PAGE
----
General Motors announced this week two partnerships to help it secure the resources needed for its many upcoming EVs. Earlier this year the company announced a new batter plant in Tennessee in partnership with LG Chem, but today’s news has to do with the materials needed to build those batteries.
Cathode Active Materials from LG Chem
“Nickel, cobalt, manganese, and aluminum” are needed for Cathode-Active Materials in GM’s Ultium battery cells. These are the units that should go into essentially every upcoming EV from all the GM brands. Through a long-term agreement, LG Chem should provide GM with enough of the stuff to make five million EVs. This new chemistry should reduce the dependence on cobalt, which has sustainability issues.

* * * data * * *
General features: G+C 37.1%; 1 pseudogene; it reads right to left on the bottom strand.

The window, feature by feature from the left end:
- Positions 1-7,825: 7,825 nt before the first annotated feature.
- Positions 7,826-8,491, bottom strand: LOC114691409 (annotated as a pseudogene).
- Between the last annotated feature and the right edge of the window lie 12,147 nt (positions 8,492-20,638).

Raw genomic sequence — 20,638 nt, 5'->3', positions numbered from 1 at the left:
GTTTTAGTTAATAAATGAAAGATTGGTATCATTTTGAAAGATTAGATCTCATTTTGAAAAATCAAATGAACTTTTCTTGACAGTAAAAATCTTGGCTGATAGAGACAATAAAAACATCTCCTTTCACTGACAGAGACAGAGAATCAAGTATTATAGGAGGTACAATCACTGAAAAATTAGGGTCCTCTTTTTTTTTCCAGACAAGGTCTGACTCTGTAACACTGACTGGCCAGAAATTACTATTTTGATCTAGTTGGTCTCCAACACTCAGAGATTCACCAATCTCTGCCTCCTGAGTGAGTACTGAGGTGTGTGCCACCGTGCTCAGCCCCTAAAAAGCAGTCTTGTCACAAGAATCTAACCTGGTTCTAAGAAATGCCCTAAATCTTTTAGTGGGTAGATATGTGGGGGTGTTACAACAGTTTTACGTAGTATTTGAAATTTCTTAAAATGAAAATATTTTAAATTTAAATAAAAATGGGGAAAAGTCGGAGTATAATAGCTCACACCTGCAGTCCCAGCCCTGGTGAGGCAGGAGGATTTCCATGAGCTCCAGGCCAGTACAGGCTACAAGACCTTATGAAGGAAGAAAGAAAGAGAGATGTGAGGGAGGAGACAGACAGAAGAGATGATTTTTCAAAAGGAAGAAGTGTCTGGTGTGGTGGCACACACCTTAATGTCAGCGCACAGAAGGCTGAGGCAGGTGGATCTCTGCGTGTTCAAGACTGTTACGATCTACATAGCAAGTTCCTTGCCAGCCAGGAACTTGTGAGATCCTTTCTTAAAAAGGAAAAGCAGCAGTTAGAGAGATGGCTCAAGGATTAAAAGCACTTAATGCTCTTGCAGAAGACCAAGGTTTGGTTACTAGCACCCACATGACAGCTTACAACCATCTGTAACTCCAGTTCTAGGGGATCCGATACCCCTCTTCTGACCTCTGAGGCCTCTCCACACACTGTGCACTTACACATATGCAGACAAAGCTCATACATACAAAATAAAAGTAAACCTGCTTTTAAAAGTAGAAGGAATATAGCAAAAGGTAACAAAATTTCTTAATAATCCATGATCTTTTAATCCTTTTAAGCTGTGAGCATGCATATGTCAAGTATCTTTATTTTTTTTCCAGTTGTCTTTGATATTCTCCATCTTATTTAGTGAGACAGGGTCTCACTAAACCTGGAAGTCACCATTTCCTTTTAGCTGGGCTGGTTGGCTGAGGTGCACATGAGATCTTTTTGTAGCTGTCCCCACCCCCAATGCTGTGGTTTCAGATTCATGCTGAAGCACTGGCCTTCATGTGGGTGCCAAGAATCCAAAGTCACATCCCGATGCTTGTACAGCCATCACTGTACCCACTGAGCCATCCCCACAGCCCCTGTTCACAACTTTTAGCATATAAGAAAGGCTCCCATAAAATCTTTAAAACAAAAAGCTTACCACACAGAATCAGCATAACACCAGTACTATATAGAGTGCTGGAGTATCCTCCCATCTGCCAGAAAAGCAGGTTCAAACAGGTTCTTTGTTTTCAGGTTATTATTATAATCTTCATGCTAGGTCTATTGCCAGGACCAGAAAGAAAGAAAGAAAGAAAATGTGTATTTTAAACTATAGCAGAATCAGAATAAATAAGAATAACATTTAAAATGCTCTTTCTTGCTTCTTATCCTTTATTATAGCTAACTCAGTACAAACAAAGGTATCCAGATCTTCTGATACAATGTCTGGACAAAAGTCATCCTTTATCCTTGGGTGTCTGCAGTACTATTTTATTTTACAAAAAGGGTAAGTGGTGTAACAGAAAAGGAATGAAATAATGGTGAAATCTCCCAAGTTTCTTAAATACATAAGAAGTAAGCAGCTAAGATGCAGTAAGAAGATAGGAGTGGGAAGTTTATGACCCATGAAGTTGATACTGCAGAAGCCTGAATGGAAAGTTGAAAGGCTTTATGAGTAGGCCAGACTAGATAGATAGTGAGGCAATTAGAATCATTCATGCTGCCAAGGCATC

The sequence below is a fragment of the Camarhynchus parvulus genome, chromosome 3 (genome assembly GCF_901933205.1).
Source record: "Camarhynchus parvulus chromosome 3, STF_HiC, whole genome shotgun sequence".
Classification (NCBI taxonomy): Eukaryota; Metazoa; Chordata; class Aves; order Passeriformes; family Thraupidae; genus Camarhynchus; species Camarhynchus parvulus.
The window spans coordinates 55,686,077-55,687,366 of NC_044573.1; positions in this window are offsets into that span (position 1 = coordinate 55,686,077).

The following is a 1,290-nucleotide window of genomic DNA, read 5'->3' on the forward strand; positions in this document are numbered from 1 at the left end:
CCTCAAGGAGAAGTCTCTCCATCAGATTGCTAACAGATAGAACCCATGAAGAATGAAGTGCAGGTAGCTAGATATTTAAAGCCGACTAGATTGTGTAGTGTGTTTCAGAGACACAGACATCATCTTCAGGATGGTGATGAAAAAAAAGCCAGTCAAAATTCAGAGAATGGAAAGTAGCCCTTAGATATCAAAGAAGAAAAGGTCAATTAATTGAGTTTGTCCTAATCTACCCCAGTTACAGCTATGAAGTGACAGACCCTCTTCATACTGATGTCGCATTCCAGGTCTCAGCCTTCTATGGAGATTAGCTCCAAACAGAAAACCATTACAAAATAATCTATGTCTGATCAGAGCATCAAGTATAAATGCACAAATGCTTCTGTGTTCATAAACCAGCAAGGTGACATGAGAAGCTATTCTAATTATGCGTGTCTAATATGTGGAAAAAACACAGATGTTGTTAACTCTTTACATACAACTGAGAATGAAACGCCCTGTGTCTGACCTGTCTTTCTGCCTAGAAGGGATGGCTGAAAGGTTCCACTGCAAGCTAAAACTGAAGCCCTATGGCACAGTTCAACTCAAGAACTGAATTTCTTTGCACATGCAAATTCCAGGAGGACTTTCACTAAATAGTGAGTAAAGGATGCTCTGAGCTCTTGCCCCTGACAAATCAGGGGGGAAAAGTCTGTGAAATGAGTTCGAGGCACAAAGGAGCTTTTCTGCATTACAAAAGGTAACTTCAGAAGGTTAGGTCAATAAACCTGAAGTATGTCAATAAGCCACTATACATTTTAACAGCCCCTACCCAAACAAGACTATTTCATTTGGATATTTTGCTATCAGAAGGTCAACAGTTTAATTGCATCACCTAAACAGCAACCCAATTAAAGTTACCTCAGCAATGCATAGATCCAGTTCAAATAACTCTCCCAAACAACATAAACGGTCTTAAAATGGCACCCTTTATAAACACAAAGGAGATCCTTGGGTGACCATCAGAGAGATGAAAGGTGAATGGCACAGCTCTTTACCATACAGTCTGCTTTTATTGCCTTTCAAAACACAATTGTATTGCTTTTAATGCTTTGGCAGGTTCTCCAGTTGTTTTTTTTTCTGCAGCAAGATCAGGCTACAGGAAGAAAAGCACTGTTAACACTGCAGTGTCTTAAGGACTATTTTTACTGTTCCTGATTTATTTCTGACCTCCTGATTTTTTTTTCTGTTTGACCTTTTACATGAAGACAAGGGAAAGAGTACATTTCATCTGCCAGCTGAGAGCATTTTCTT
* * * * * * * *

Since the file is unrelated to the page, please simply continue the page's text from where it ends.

Lithium from Livent
GM also announced a six-year partnership with American firm Livent for “battery-grade lithium hydroxide.” Most of this will start being sourced from South America, with plans to make the supply mostly US-based in coming years.
What Does This Mean for Upcoming Cars?
Between the shipping Hummer EV and upcoming Cadillac LYRIQ, Chevy Blazer EV, and Silverado EV, GM’s deals today seem pivotal in securing resources to make enough cars. Supply is definitely the constraining factor in the current American market for electrics. There’s just not enough EVs available to meet growing demand. These deals are big for the long game, and while they won’t alleviate the current supply crisis, they will help set up one of America’s biggest auto makers to better compete in EVs.